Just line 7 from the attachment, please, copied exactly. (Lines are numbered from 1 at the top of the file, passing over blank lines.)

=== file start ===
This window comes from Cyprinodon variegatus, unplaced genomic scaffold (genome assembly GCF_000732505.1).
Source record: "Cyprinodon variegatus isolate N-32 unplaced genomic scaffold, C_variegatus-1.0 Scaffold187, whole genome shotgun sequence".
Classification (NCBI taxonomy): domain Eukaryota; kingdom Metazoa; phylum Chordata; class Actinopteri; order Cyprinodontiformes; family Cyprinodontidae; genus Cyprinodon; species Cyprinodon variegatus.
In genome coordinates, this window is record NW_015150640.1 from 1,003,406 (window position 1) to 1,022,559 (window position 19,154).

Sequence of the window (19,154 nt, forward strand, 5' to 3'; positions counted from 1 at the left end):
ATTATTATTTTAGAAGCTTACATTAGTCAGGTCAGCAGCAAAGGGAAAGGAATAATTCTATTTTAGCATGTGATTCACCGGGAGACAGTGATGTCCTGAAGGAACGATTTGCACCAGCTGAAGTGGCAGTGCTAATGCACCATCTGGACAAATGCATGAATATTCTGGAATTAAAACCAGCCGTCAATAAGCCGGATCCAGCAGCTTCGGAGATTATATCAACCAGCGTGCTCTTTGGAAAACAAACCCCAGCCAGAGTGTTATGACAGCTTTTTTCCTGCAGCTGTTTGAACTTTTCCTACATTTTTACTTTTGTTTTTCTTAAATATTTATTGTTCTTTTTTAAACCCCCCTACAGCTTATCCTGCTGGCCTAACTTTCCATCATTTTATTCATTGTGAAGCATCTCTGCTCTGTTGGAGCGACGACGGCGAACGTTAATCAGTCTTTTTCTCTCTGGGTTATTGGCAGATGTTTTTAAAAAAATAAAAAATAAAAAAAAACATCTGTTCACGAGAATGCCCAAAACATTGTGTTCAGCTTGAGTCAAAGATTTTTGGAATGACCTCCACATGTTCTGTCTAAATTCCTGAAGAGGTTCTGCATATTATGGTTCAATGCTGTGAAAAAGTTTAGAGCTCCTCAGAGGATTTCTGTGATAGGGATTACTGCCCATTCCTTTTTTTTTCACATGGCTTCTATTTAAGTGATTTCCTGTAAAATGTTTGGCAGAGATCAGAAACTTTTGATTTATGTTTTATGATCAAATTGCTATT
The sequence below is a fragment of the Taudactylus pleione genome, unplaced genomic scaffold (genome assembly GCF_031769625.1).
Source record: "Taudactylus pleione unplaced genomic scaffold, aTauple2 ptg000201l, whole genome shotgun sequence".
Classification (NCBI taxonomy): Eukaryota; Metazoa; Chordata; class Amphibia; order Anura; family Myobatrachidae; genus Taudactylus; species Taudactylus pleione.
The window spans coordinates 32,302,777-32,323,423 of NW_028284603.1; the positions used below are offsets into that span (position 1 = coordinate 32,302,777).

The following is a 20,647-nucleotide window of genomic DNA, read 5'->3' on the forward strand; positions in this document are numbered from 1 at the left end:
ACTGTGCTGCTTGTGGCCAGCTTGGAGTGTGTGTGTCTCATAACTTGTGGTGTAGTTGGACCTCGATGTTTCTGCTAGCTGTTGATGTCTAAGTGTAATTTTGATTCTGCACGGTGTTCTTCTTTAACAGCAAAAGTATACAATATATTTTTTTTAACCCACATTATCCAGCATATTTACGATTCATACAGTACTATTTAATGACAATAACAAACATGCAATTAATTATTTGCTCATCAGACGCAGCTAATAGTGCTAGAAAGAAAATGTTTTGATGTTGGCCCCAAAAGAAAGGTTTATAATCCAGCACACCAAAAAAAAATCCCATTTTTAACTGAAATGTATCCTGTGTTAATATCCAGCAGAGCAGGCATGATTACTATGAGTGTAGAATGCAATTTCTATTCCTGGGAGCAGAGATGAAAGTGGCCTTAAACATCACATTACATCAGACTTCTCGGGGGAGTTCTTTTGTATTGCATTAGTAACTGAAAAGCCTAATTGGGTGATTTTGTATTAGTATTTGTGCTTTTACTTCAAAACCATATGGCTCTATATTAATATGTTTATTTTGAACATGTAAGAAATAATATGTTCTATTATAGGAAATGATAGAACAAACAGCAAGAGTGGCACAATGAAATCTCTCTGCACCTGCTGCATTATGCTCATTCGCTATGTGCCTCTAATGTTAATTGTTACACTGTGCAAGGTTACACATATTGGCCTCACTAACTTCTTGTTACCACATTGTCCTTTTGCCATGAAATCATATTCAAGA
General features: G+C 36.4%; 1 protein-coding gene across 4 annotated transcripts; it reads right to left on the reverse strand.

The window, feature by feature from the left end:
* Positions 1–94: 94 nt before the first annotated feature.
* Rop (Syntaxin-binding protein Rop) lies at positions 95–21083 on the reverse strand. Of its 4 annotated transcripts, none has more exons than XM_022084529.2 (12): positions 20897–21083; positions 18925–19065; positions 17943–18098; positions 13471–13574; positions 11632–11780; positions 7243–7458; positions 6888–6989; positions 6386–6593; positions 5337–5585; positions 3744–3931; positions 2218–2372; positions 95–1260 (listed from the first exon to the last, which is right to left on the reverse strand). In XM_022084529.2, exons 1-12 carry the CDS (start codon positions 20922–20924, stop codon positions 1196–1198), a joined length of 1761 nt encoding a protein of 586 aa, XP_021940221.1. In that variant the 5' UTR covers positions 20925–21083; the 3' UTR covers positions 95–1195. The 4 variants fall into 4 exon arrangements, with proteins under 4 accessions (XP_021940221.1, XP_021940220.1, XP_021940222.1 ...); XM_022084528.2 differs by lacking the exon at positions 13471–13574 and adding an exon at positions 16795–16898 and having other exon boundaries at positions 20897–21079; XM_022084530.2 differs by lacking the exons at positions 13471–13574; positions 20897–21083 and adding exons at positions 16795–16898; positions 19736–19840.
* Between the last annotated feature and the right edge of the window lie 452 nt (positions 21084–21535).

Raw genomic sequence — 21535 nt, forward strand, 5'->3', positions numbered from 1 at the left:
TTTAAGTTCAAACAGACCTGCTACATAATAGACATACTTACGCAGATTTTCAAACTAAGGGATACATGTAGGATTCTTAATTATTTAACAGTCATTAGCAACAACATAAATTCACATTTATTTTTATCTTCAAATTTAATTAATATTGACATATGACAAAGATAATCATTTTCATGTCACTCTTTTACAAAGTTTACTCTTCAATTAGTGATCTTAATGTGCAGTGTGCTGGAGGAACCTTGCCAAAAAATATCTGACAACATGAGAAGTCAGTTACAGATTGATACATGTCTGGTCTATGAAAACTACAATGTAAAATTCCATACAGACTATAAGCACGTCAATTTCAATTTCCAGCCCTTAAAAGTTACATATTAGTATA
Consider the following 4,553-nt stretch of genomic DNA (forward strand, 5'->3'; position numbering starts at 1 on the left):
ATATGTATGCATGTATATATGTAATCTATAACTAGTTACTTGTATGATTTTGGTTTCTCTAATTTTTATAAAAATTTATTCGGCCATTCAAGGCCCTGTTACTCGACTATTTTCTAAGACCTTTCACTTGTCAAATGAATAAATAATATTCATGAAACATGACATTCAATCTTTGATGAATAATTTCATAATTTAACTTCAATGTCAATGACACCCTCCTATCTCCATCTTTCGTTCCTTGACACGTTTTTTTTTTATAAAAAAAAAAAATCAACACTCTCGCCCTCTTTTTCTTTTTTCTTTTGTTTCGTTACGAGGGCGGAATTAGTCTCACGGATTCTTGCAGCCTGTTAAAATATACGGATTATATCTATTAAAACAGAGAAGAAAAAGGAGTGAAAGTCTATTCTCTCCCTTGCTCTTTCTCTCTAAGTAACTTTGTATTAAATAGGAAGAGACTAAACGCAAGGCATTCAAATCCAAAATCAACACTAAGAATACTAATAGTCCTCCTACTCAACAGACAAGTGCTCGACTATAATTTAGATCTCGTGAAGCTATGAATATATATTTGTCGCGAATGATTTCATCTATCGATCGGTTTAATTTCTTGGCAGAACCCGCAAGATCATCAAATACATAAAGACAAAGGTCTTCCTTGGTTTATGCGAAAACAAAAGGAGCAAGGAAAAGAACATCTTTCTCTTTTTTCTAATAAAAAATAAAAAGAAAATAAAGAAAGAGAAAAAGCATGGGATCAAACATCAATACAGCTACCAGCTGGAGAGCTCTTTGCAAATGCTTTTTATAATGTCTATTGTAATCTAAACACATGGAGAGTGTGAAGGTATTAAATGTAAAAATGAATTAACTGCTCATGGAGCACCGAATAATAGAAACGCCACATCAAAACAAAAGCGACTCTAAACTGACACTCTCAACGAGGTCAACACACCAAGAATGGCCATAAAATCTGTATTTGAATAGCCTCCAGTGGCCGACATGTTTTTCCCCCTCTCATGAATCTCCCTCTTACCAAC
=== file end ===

The sequence below is a fragment of the Taudactylus pleione genome, unplaced genomic scaffold (genome assembly GCF_031769625.1).